Retailers in Romania no longer compelled to sell 51% local food
Romania will amend the regulations that have compelled the large retailers on the local market to purchase at least half of the food they sell through the so-called “short distribution chain” - a provision aimed at securing fresh food produced by local farmers.
The change was requested by the European Commission, which spotted competition issues.
Under the amended law, the conditions are significantly relaxed, in the sense that the retail chains must have direct contracts with the (associations of) producers.
The bill that introduces the revised provisions has been endorsed by the Parliament and sent to the Presidency for promulgation.
Other amendments included in the law are presented by Profit.ro as detrimental to small, local producers: the payment periods imposed to retailers (in relation to producers) have been increased and meat products will no longer have to show the country of origin (or the share of Romanian meat).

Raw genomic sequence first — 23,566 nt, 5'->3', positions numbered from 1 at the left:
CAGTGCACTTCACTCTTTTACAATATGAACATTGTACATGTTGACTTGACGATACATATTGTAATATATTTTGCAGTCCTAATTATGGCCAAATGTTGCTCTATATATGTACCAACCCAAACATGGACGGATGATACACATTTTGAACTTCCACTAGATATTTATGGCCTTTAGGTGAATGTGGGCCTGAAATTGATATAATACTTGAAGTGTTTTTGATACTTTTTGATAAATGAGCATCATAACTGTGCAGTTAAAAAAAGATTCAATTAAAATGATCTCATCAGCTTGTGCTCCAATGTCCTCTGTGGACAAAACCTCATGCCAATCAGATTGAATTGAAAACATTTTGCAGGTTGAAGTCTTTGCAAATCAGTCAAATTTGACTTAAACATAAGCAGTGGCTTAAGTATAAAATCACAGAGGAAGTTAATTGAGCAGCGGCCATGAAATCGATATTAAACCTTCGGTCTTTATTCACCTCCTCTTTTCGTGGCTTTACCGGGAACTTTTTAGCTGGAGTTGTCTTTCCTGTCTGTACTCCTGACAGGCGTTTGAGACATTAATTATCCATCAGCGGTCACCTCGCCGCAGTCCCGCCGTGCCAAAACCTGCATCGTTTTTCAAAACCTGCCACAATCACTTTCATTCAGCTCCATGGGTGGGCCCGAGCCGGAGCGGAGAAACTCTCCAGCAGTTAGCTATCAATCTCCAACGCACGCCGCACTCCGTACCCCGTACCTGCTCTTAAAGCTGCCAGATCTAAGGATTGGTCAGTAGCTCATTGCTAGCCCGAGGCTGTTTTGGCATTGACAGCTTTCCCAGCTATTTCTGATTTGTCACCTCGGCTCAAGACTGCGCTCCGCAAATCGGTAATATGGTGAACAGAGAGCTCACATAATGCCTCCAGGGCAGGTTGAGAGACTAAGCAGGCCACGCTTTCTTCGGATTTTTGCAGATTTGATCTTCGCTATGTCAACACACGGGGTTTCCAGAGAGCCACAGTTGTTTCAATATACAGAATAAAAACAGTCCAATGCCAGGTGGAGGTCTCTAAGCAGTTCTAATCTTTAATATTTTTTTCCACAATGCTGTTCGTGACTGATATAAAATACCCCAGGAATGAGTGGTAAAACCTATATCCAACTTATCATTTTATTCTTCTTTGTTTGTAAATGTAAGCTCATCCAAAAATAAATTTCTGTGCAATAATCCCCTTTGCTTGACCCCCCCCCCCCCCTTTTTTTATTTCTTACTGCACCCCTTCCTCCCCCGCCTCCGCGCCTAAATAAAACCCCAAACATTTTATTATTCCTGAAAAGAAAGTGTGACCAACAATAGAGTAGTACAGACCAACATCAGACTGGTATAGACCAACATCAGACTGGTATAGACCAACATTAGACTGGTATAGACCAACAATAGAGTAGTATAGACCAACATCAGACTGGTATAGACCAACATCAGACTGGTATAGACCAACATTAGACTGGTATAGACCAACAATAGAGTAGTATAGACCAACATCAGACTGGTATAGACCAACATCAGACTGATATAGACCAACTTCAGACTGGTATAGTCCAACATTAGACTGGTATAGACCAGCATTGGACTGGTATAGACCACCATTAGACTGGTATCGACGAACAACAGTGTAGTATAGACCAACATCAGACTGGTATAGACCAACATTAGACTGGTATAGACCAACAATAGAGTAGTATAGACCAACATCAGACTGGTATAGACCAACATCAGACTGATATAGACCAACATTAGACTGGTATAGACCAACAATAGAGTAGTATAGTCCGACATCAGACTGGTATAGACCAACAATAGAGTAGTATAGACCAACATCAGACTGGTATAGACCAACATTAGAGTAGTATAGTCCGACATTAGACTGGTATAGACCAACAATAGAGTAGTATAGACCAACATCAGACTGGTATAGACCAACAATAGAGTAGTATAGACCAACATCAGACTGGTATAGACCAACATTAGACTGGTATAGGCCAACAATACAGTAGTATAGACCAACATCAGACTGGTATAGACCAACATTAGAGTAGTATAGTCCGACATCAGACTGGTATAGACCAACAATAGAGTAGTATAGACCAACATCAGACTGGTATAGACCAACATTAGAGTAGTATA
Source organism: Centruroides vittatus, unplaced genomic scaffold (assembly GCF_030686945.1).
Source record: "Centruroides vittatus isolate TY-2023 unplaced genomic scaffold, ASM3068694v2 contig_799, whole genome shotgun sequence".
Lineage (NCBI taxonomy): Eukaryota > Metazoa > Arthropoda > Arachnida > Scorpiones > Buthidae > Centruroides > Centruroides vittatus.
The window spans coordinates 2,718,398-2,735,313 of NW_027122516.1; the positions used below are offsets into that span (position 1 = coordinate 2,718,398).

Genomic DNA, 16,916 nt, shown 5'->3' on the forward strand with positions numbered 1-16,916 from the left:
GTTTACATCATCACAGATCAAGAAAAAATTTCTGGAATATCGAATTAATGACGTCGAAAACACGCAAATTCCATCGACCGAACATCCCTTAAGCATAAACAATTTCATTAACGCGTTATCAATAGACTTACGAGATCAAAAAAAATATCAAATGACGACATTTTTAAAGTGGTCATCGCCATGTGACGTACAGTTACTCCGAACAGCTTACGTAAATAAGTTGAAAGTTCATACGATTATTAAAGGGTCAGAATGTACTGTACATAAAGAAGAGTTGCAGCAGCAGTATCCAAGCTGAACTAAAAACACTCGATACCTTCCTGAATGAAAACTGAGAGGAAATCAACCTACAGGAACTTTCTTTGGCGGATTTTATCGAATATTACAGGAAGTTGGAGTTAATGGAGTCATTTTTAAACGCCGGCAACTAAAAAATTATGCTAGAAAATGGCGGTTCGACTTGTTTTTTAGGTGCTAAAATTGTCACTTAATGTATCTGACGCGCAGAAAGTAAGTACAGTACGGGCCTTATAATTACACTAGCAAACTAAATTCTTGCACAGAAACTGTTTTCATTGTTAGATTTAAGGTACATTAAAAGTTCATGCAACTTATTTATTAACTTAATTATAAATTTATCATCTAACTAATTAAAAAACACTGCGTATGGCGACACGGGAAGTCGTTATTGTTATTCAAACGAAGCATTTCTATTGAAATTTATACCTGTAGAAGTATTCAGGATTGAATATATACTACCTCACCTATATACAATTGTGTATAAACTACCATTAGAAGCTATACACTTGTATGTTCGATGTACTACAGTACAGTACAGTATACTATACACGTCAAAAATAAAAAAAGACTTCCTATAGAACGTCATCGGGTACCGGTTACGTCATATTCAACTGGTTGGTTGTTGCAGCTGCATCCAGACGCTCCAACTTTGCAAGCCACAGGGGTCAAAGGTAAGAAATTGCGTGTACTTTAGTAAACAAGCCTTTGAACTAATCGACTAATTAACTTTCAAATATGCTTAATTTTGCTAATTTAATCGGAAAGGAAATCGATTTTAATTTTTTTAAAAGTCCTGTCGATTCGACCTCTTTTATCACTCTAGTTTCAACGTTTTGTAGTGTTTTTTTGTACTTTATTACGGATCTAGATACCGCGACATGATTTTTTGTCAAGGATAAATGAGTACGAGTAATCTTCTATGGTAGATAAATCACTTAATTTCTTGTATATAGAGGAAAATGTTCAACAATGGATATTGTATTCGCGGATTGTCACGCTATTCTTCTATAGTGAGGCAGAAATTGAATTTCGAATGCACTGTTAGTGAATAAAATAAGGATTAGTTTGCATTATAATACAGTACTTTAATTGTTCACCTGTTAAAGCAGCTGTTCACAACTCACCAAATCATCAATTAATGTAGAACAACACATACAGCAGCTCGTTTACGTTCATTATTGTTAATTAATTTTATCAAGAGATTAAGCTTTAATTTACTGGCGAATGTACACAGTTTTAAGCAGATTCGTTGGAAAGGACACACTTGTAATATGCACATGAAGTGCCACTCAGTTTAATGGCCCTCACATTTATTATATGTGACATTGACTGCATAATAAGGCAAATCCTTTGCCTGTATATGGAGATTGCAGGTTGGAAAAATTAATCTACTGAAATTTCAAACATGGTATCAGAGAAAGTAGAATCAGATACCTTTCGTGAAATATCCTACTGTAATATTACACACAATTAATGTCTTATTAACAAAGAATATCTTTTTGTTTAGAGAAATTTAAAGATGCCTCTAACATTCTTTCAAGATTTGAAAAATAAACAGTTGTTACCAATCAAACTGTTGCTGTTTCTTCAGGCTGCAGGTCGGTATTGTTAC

In 2017, the European Commission opened an infringement procedure against Romania, alleging that the law violates the consumer's rights to choose the desired goods and the freedom of movement of goods in the European Union.
The buyers’ preference for Romanian food products (particularly fresh products) has increased constantly over the past years and it is likely that the large retailers that have developed brands dedicated to local products, or advertised particular products as local, will maintain their commercial policies for commercial reasons.
(Photo source: Pixabay.com)